Saturday, May 29, 1999

Breeden turns out to be extra cool for school

The Cincinnati Enquirer

        Louis Breeden made his confession on one condition. No one is supposed to tell his dad about the day he cut class in high school.

        It was one day, and it was one class, and it was a very long time ago. Yet the former Bengals cornerback is still not sure how well the old man might take the news.

        “I didn't have perfect attendance,” Breeden said Friday morning, “but you had to be sick and almost dying with my parents if you weren't going to school. I skipped one class in my entire life and I didn't enjoy it, because I was afraid my father would find out.”

        Breeden bagged American history one morning at Hamlet (N.C.) High School on account of the munchies, and the memory still gnaws at him more than a quarter of a century later. From an early age, he has understood the value of education and the consequences of slackerhood. Breeden's post-football success is surely attributable in large part to the premium his parents placed on schooling.

        The difference between a useful life and a wasted one often can be traced to a child's tendency toward truancy and the amount of pressure parents apply to prevent it. Where parents are negligent, overmatched or invisible, it's nice to know people like Louis Breeden are prepared to pick up the ball and run.

Sparkling results
        Breeden and Isaac Curtis, the retired pass receiver, will stage their ninth annual charity golf tournament June 7 at Kings Island. Beneficiaries include the United Negro College Fund, the Cincinnati Scholarship Fund, and, primarily, Rothenberg Elementary School in Over-the-Rhine.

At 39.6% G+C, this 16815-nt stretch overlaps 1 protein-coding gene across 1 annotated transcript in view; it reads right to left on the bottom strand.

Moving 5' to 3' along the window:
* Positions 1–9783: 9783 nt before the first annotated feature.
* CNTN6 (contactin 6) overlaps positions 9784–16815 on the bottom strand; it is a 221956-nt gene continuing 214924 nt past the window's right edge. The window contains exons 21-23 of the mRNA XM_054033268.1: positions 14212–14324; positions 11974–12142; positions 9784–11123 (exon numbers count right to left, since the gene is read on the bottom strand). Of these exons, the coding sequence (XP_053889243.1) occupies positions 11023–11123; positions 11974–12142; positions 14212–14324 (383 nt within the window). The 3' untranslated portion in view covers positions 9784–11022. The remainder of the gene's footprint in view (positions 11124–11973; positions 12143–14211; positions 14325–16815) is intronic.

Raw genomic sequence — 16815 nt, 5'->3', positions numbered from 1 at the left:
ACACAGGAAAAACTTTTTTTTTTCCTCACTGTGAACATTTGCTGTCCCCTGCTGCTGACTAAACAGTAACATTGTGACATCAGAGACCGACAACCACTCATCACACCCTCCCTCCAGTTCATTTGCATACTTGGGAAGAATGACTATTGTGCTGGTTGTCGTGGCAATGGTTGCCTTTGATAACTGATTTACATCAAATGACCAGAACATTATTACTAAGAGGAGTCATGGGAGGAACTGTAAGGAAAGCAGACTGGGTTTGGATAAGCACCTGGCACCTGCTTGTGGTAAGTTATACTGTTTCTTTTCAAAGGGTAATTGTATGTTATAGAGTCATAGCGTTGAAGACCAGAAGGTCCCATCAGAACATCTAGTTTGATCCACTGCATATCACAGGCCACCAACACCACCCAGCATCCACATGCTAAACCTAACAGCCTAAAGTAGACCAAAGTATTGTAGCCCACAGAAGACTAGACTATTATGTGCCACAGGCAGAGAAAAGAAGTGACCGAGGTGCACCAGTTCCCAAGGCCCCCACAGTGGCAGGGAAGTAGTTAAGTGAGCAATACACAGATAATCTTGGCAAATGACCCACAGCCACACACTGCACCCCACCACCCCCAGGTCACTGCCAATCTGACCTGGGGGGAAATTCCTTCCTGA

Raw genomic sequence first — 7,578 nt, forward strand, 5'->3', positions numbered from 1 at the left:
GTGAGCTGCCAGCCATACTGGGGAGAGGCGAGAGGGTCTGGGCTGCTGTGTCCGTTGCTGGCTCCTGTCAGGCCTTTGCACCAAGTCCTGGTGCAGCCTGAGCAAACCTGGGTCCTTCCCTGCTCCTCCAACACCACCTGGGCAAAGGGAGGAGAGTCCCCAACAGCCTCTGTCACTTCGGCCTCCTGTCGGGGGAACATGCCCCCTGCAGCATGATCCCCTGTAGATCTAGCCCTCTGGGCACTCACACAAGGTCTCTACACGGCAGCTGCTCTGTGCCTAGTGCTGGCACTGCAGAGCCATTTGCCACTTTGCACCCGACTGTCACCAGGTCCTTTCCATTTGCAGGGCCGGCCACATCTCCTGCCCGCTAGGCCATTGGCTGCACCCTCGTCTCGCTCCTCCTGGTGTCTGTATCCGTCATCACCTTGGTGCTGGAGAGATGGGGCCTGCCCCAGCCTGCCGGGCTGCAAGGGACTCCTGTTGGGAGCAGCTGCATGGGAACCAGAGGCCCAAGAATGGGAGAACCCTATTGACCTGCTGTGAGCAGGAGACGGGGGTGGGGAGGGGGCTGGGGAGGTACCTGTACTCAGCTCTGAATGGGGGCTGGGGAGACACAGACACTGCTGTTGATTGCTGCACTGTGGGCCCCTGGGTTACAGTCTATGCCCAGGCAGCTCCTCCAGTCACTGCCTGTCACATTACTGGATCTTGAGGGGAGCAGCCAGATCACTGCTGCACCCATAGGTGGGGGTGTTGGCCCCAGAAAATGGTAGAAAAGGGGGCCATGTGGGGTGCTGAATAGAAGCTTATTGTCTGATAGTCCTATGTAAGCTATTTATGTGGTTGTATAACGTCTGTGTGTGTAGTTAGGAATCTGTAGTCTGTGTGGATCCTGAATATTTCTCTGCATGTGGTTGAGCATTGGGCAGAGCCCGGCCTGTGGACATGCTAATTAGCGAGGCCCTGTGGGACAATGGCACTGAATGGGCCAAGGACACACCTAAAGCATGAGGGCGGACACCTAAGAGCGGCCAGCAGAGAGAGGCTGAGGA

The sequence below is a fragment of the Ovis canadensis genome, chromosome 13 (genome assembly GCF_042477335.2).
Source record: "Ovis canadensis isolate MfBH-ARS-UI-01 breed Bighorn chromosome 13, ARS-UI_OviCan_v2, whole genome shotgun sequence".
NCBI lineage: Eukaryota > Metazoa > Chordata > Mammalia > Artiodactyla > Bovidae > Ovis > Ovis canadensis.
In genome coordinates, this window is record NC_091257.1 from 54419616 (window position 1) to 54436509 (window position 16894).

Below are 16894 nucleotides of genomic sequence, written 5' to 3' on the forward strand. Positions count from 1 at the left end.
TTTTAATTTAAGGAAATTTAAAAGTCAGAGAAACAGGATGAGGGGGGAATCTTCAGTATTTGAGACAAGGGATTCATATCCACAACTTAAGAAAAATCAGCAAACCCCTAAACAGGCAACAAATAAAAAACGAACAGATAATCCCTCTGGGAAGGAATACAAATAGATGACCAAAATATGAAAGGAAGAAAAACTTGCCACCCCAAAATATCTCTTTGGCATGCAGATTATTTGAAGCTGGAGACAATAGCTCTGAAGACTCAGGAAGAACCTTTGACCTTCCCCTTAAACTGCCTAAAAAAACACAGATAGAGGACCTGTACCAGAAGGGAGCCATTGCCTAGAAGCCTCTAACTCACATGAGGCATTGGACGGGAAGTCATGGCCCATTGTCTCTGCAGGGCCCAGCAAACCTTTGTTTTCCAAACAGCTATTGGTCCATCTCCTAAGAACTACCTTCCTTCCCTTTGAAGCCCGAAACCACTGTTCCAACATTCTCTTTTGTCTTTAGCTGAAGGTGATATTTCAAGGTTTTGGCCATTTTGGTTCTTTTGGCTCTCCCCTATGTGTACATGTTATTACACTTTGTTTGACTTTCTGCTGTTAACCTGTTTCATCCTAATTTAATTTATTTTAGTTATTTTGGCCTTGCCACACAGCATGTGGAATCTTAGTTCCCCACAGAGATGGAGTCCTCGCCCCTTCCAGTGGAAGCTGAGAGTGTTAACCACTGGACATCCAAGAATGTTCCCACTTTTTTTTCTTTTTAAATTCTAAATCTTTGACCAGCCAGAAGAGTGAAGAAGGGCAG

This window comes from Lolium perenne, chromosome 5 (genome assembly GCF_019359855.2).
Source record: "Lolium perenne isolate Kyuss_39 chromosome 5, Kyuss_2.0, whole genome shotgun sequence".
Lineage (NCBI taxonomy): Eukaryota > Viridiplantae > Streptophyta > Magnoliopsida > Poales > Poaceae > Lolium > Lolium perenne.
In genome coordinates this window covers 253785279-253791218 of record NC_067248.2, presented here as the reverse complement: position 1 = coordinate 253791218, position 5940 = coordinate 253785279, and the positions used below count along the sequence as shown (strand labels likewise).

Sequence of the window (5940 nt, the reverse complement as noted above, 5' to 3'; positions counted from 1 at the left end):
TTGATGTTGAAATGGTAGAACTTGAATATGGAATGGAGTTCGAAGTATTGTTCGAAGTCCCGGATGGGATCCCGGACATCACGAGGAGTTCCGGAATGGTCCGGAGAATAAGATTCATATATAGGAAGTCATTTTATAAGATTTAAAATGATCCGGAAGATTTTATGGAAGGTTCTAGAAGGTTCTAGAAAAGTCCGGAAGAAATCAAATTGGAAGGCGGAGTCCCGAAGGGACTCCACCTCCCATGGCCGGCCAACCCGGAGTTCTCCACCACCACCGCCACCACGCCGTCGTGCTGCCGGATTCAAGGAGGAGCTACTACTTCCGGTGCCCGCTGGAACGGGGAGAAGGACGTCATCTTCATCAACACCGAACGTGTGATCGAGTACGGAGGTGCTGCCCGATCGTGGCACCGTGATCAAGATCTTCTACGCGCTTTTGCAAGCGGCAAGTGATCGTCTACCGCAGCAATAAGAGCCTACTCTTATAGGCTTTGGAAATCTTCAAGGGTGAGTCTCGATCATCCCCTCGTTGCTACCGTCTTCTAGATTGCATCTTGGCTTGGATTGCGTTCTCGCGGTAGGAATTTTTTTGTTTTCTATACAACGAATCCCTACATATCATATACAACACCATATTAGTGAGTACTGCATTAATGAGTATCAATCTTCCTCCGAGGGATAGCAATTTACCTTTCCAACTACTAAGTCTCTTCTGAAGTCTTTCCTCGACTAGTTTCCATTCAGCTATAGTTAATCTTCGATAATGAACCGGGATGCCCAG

More than $1 million has been raised by this event, which is sponsored by Bigg's and funded largely by store suppliers eager to share tee times with sports celebrities. Yet even more impressive has been the tournament's impact on Rothenberg's at-risk student body.

        Children formerly cast adrift are being systematically reclaimed because tournament proceeds pay the salary of a case manager, underwrite a mentoring program and provide tangible incentives for students to show up. Attendance has risen at a remarkable rate, from 84 percent to better than 91 percent. Because of an inspired suggestion by Joe Meurer of Bigg's, 13 students are still eligible to win new bicycles as a reward for perfect attendance.

        “Right now we're looking for a lesser prize for no more than two days' absence,” said Sephira Bailey Robinson, the principal. “I had a mother in just the other day whose daughters had missed two days because of a funeral, and she was pleading for the bicycles. I had one student whose parents moved and they just had to have her to help. We had some who lost out to the flu.”

        A new bicycle is always a big deal, but the Rothenberg program also has seen to such basic needs as hats and mittens and school supplies. In October, Bigg's and Family Service collected alarm clocks to help eliminate another excuse for tardiness at Rothenberg.

        Some people — bless their hearts — like to throw money at worthy causes. Others take their charity work to the next level, wrestling with real issues on behalf of real people. The Rothenberg Attendance Program shows directed dollars get results.

Charity begins at home
        Originally, the United Negro College Fund was the sole beneficiary of the Biggs' Curtis-Breeden Celebrity Classic. Later, the founders decided to make their largesse more local.

        In casting about for an appropriate cause, Breeden, Curtis and Bigg's sought the advice of Retired Hamilton County Juvenile Court Judge David Grossman. Grossman said the best way to do battle with the dropout rate was to engage students early. Rothenberg Elementary on Clifton Avenue was deemed a good place to start.

        The money has been put to many good uses, encouraging students to show up and making Rothenberg a more inviting environment. The school's auditorium has been extensively refurbished. One day, Breeden appeared with a $6,800 check to replace the school's battered piano.

        His dad should be proud, American history notwithstanding.

        Enquirer columnist Tim Sullivan welcomes your e-mail at


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